Powerful Democratic Congressman Ed Markey is holding a hearing on Wednesday titled 'Wireless Innovation and Consumer Protection'. But really, the hearing should be titled 'the iPhone Hearing', because that's what this is about. The launch of the iPhone is not just a consumer landmark, it's a significant moment in internet politics. Working Assets has already pointed this out with an action campaign, and their CEO Michael Kieschnick has a thoughtful post on the reactionary nature of the iPhone's locked in contract with AT&T.
Rather than explaining the situation myself, I'm going to turn to an expert, Ben Scott, the policy director for Free Press. Ben's a public interest lobbyist, and someone who has taught me a tremendous amount about telecom policy. Right now, there are a few confluent events that are inspiring a lot of debate around the public airwaves, and it all hinges on the iPhone and its immense significance.
I taped Ben's explanation of the situation in his office earlier today.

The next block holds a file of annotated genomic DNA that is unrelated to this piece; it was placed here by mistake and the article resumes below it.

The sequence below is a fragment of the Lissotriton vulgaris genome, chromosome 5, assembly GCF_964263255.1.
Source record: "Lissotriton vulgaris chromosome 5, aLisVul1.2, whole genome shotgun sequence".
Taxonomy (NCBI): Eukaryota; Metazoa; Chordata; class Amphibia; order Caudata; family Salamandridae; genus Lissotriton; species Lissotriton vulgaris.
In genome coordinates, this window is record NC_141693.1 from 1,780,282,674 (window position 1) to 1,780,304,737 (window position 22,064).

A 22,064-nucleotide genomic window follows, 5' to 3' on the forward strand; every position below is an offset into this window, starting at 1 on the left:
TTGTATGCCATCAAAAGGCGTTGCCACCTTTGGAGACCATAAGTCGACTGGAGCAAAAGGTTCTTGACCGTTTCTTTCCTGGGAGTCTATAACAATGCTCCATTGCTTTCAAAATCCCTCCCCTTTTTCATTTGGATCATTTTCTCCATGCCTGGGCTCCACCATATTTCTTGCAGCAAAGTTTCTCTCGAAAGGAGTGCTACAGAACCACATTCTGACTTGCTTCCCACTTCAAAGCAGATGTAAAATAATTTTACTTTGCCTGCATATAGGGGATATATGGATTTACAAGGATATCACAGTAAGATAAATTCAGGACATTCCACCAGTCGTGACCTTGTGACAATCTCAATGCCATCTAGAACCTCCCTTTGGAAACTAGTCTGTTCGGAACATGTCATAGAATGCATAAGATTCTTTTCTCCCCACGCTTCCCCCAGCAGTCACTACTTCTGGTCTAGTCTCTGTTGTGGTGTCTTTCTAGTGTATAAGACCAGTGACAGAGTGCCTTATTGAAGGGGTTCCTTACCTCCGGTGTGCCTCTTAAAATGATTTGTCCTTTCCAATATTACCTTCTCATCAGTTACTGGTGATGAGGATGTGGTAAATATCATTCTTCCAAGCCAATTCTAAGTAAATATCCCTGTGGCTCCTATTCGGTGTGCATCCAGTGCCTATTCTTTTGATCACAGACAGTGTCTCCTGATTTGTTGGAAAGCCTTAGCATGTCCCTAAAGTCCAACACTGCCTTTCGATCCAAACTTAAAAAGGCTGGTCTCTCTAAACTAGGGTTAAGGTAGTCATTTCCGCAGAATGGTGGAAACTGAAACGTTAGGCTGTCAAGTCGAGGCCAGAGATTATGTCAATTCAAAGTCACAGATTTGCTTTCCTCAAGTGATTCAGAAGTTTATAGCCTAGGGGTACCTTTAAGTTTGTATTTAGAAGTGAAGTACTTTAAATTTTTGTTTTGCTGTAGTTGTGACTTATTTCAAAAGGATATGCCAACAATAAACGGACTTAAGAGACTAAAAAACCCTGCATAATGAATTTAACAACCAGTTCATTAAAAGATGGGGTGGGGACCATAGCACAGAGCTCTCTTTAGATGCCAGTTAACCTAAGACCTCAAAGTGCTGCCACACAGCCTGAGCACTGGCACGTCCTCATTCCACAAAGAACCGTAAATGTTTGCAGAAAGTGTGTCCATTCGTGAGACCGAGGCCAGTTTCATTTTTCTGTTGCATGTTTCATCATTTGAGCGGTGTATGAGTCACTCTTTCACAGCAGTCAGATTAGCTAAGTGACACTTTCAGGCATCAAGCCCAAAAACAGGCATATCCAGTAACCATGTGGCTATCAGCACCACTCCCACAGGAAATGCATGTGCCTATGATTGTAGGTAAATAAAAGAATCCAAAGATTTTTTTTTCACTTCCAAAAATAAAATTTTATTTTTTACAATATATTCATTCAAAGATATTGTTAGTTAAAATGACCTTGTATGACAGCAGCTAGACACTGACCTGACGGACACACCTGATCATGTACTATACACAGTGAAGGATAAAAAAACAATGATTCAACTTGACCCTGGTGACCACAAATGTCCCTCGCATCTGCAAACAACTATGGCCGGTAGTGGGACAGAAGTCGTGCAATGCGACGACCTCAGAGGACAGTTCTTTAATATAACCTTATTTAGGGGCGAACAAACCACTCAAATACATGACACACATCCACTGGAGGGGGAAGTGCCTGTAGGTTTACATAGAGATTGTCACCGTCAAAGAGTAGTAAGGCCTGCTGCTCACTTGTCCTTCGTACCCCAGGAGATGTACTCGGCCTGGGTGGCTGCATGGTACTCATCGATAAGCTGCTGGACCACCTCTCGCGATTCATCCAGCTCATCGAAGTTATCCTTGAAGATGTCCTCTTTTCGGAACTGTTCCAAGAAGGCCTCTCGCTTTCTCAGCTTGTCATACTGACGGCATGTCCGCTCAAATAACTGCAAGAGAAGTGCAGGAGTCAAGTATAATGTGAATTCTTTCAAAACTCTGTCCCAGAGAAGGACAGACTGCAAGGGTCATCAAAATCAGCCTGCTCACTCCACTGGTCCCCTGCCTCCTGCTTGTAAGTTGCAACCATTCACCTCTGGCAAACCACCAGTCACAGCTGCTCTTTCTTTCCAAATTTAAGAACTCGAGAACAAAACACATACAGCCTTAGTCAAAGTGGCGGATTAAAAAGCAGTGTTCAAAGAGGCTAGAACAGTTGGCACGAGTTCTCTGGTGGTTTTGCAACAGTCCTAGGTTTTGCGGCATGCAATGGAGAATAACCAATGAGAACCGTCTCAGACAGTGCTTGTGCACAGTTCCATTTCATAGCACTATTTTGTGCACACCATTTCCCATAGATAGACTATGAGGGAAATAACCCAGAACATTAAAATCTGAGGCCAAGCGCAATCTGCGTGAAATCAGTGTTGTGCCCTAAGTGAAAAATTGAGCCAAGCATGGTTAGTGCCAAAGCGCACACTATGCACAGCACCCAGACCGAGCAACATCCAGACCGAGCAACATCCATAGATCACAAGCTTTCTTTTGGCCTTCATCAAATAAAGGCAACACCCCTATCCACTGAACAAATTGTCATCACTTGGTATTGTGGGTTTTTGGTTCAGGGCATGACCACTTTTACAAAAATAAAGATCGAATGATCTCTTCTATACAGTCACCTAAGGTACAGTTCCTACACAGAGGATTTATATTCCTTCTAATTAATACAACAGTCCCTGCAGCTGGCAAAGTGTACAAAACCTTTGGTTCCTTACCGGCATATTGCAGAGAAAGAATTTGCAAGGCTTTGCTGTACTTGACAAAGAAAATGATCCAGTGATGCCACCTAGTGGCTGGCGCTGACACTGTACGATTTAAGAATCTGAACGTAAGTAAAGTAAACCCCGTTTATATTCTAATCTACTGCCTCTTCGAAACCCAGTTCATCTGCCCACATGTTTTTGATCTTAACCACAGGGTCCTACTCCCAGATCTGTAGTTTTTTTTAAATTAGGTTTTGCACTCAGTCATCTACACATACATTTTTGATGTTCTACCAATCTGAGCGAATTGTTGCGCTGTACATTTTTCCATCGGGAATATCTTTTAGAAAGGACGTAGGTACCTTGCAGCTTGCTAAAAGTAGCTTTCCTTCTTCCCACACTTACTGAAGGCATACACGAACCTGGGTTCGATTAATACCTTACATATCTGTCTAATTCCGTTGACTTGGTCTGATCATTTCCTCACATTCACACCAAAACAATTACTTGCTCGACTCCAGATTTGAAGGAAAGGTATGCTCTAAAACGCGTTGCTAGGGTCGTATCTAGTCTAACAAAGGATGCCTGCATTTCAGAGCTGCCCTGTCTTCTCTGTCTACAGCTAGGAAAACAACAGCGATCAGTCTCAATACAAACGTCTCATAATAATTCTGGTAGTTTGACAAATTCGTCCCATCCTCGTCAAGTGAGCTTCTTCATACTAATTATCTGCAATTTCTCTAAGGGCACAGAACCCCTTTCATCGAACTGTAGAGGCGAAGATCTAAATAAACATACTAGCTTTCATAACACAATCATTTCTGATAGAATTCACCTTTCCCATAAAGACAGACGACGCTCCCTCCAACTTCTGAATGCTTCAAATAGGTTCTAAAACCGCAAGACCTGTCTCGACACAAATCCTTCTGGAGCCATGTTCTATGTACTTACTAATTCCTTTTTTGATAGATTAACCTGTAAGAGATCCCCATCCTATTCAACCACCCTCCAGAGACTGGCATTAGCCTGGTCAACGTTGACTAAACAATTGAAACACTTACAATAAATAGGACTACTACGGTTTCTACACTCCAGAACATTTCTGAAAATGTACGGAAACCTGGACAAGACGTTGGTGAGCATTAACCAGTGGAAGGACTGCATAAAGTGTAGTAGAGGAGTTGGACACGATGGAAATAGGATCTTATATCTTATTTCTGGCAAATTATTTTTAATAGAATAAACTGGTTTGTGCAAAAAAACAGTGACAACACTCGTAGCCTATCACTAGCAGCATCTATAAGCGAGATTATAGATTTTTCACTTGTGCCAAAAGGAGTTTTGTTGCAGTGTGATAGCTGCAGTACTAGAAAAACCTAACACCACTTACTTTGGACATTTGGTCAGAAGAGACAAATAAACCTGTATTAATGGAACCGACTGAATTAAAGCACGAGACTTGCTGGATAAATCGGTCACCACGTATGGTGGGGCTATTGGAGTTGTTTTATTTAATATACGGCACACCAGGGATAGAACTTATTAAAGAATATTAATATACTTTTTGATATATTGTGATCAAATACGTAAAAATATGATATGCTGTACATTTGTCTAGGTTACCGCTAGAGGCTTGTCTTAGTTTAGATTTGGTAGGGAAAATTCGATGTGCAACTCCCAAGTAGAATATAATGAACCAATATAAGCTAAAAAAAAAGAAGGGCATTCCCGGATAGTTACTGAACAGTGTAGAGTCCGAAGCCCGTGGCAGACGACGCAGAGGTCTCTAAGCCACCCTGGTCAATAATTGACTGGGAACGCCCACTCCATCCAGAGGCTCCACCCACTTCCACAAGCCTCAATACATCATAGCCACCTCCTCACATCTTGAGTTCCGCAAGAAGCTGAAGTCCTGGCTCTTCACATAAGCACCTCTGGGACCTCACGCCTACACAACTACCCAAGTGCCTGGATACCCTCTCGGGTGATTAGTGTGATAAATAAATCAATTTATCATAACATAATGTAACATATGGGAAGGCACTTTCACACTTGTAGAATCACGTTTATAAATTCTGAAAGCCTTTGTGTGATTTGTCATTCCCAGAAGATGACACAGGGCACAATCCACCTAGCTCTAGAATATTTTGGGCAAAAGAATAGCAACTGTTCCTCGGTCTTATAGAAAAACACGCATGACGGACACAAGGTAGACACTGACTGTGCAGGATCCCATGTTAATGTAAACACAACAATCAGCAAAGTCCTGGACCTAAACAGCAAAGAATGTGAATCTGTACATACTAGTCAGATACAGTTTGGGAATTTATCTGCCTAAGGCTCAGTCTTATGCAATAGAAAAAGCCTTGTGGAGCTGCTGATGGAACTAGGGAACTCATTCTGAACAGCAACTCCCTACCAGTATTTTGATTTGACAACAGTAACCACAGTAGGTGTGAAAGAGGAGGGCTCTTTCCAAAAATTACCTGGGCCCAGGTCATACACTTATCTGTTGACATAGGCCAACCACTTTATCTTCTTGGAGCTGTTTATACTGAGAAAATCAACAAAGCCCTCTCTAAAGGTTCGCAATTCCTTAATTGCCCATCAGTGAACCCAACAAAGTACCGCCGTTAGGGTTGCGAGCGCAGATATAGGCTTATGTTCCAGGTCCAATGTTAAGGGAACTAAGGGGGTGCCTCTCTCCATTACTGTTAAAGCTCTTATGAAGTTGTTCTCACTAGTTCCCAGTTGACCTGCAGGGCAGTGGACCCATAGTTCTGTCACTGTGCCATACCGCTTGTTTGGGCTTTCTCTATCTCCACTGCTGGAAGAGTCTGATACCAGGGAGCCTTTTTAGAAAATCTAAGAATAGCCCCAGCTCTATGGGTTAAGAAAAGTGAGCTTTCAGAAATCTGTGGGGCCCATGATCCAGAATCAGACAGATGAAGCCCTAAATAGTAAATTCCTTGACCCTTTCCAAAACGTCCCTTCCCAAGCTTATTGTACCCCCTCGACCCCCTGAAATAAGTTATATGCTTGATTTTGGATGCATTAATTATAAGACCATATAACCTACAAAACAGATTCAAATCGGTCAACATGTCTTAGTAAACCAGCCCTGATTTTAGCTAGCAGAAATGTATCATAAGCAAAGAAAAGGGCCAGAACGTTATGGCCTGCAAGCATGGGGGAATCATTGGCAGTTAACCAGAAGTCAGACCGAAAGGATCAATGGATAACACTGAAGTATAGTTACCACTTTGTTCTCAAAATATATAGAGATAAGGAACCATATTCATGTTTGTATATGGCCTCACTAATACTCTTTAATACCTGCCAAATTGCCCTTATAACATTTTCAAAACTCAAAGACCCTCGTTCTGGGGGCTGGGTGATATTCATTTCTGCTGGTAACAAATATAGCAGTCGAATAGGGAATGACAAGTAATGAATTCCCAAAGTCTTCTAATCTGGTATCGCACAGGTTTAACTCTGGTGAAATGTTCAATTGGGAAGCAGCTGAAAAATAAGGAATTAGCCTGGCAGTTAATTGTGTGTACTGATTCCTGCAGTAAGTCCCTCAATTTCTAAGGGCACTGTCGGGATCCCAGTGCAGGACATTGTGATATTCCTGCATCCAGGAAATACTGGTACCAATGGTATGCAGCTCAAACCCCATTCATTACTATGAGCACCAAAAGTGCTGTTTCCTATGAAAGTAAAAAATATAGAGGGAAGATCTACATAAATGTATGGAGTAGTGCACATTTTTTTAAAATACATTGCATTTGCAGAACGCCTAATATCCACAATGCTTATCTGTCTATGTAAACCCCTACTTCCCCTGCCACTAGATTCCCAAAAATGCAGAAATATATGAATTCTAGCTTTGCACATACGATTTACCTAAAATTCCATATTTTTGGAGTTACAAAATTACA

If you enjoyed this video, I'll try to tape other lobbyists and organizers in DC representing our interests. And don't forget to send a message to the FCC.
UPDATE: There's a potentially very important story out on the 700 spectrum auction, the massive airwaves being auctioned off this summer. FCC Chairman Kevin Martin is reportedly circulating rules that would force an open wireless network for the spectrum being sold off. If this is true, and I'm working to verify the story with some sources, it means a number of things. Well first and foremost, it means that we took an unexpected big step towards an open internet. Two, our grassroots pressure, combined with the business pressure, really showed regulators that there was a hunger for a different type of communications structure, and they are responsive. Three, someone must have convinced Kevin Martin that an open network is a profitable and sustainable model for business operators. Once again, I'm working to verify this, but it could be a very big deal.